It was a way of preserving the body for the afterlife. First, the priests in charge of the embalming process removed the brain through the nose. To do this, they used a hooked tool to pull it out in pieces.
Among Egyptian traditions and practices, the most important and the most famous is the funerary process called mummification. They had exceptional beliefs about the afterlife and the concept of rebirth and soul which they tried to exhibit through embalming process. The nature of the process varied according to the social status of the individual.
Embalming and the associated ceremonies were conducted by embalming priests. The process of embalming and mummification required that microbial growth and dehydration was inhibited. The embalming process and creating a mummy was complicated and costly and was surrounded with ceremony and ritual.
Cleansing and purification took 15 days. The corpse was to be dried for a period of 40 days.
Wrapping, Bandaging, and painting took 15 days. The mummification process which included the removal of organs was conducted on a special slightly slanted table which allowed the blood and bodily fluids to drain into a built-in basin.
Embalming Shop As soon as a person died, the body was taken to an embalming shop and the price was fixed for the procedure.
The corpse was washed and ritually purified. It was washed with palm wine to kill bacteria and rinsed with water from the Nile.
A long hook was used to smash the brain and pull it out through the nose. The resin was poured into the brain which then solidified to prevent the skull from collapsing.
Any fluid drained from the brain was discarded. The brain was regarded as useless and probably thrown away. Then a slit was cut into the body and the inner organs; the intestines, the liver, the stomach and the lungs were removed and preserved in canopic jars.
The canopic jars were filled with crystals of natron. The heart remained within the body because it was believed that the heart was to be weighed for the final judgment of the deceased. Process Of Embalming The body and the cavity in the abdomen were packed with small sacks of natron.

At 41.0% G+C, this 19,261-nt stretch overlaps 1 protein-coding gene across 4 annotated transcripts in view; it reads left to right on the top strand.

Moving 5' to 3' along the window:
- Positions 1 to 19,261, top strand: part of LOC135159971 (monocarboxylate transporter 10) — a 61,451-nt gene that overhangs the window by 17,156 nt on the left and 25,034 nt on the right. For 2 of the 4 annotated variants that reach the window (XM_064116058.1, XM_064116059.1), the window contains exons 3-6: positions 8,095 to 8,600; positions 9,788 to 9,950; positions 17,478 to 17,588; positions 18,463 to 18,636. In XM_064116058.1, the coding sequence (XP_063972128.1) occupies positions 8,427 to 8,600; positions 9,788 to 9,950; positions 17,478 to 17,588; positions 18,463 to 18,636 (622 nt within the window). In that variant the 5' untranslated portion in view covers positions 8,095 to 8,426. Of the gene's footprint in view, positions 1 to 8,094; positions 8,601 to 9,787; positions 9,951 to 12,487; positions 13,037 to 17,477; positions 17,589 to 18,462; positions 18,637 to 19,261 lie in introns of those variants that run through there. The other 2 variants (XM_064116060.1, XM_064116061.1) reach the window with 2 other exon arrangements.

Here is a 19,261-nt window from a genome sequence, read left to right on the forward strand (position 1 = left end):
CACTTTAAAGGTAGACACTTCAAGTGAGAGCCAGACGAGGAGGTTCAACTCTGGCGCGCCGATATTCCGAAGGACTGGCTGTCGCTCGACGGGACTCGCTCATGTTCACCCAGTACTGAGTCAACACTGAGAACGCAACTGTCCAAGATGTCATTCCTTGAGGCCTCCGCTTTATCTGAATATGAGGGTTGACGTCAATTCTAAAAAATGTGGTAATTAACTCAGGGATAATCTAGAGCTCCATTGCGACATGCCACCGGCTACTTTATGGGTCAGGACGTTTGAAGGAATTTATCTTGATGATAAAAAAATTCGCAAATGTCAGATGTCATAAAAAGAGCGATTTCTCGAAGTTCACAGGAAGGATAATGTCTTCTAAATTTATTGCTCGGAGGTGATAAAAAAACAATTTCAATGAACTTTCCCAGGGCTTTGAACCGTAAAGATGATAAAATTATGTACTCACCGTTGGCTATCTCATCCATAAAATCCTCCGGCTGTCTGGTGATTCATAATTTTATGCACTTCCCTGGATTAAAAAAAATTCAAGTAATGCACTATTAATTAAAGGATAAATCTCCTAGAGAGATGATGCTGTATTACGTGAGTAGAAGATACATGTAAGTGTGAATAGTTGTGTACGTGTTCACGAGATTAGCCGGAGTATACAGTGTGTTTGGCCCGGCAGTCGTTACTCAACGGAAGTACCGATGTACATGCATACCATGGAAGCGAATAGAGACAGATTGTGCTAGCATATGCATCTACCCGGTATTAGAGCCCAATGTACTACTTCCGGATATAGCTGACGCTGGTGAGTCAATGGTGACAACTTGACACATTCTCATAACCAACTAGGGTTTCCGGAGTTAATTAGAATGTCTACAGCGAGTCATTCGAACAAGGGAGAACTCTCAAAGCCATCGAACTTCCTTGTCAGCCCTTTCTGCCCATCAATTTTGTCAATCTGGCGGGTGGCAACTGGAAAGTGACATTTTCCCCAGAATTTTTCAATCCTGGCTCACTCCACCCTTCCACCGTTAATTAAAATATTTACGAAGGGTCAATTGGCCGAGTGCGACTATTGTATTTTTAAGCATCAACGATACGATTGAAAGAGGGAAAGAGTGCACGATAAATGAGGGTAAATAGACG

It served to dry out the organs and discourage bacteria from decaying the tissues.
The drying process took forty days, after which the natron was removed, inside and out, to reveal a dried, shrunken body. The corpse was again cleaned with water; mummies were ritualistically anointed with oils and perfumes to help the skin stay elastic.
The body is stuffed with dry materials such as sawdust, leaves, and linen so that it looks lifelike. The body was adorned with gold, jewels, and protective amulets. Fingers and toes were covered with protective gold caps and individually wrapped with long, narrow strips of linen.
Finally, the body is covered again with good-smelling oils. It is now ready to be wrapped in linen. Linen bandages were used to bind the extremities. The entire mummy was wrapped to a depth of about twenty layers. The embalmers used resin to glue the layers of wrappings together.
The wrapped head was covered with a mummy mask. The last layer of bandages went on and was given one last coating of resin. The very many rituals associated with embalming might have countless mysteries which the modern world may yet fail to perceive.The Egyptian Process of Mummification Essay - The Egyptian Process of Mummification In ancient Egyptian society, preserving a body after death was an important process necessary for entrance into an immortal existence.
Thus, the history of Egyptian mummies spread out through several centuries and left a considerable impact on the cultural development of ancient Egypt and the world as a whole. Egyptian mummies became the symbol of immorality and the beliefs of people in eternal existence.
The Egyptian Process of Mummification Essay - The Egyptian Process of Mummification In ancient Egyptian society, preserving a body after death was an important process necessary for entrance into an immortal existence. The History Of The Egyptian Mummification History Essay.
Print Reference this. Disclaimer: but where mostly for certain classes of people. The mummification of ancient Egypt has always fascinated people, how the mummification was done, and that mummification wasn’t just for the pharaohs, it was also for the religious class, then . A new study casts doubt on ancient historians’ descriptions of the mummification process.
A cedar oil enema might sound like something off a modern-day spa menu, but until recently it was one of. The objective of this study is to investigate the evolution of the technique of human mummification from the Pre-dynastic Period (ca BCE) to the end of the Roman Period (ca CE) in ancient Egypt.